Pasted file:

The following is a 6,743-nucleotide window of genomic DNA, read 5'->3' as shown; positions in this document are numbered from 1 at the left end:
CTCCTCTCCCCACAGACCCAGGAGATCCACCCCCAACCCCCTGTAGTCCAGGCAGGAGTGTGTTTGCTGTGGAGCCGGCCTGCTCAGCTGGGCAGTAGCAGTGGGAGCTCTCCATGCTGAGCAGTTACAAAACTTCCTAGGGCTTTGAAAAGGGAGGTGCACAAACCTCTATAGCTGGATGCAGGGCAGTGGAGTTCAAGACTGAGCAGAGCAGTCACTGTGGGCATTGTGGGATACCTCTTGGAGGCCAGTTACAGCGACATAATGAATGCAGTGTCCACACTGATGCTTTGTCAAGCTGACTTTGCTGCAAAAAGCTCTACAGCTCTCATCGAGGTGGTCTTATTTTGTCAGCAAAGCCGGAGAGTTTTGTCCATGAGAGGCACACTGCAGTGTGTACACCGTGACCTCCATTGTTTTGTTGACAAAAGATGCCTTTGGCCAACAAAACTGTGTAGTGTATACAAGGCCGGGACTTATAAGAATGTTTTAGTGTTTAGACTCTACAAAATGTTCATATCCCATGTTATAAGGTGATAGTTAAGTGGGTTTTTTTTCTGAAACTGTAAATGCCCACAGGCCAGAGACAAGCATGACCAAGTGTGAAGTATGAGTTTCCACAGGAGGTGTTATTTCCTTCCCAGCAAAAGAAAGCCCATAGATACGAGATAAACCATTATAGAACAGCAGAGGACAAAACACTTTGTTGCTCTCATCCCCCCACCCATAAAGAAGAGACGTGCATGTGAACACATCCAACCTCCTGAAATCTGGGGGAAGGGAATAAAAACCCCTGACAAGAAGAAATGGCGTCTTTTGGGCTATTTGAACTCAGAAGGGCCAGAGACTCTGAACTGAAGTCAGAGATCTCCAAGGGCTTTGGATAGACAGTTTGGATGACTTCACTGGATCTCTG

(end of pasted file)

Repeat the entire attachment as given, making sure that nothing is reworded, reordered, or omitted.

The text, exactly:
The following is a 6,743-nucleotide window of genomic DNA, read 5'->3' as shown; positions in this document are numbered from 1 at the left end:
CTCCTCTCCCCACAGACCCAGGAGATCCACCCCCAACCCCCTGTAGTCCAGGCAGGAGTGTGTTTGCTGTGGAGCCGGCCTGCTCAGCTGGGCAGTAGCAGTGGGAGCTCTCCATGCTGAGCAGTTACAAAACTTCCTAGGGCTTTGAAAAGGGAGGTGCACAAACCTCTATAGCTGGATGCAGGGCAGTGGAGTTCAAGACTGAGCAGAGCAGTCACTGTGGGCATTGTGGGATACCTCTTGGAGGCCAGTTACAGCGACATAATGAATGCAGTGTCCACACTGATGCTTTGTCAAGCTGACTTTGCTGCAAAAAGCTCTACAGCTCTCATCGAGGTGGTCTTATTTTGTCAGCAAAGCCGGAGAGTTTTGTCCATGAGAGGCACACTGCAGTGTGTACACCGTGACCTCCATTGTTTTGTTGACAAAAGATGCCTTTGGCCAACAAAACTGTGTAGTGTATACAAGGCCGGGACTTATAAGAATGTTTTAGTGTTTAGACTCTACAAAATGTTCATATCCCATGTTATAAGGTGATAGTTAAGTGGGTTTTTTTTCTGAAACTGTAAATGCCCACAGGCCAGAGACAAGCATGACCAAGTGTGAAGTATGAGTTTCCACAGGAGGTGTTATTTCCTTCCCAGCAAAAGAAAGCCCATAGATACGAGATAAACCATTATAGAACAGCAGAGGACAAAACACTTTGTTGCTCTCATCCCCCCACCCATAAAGAAGAGACGTGCATGTGAACACATCCAACCTCCTGAAATCTGGGGGAAGGGAATAAAAACCCCTGACAAGAAGAAATGGCGTCTTTTGGGCTATTTGAACTCAGAAGGGCCAGAGACTCTGAACTGAAGTCAGAGATCTCCAAGGGCTTTGGATAGACAGTTTGGATGACTTCACTGGATCTCTG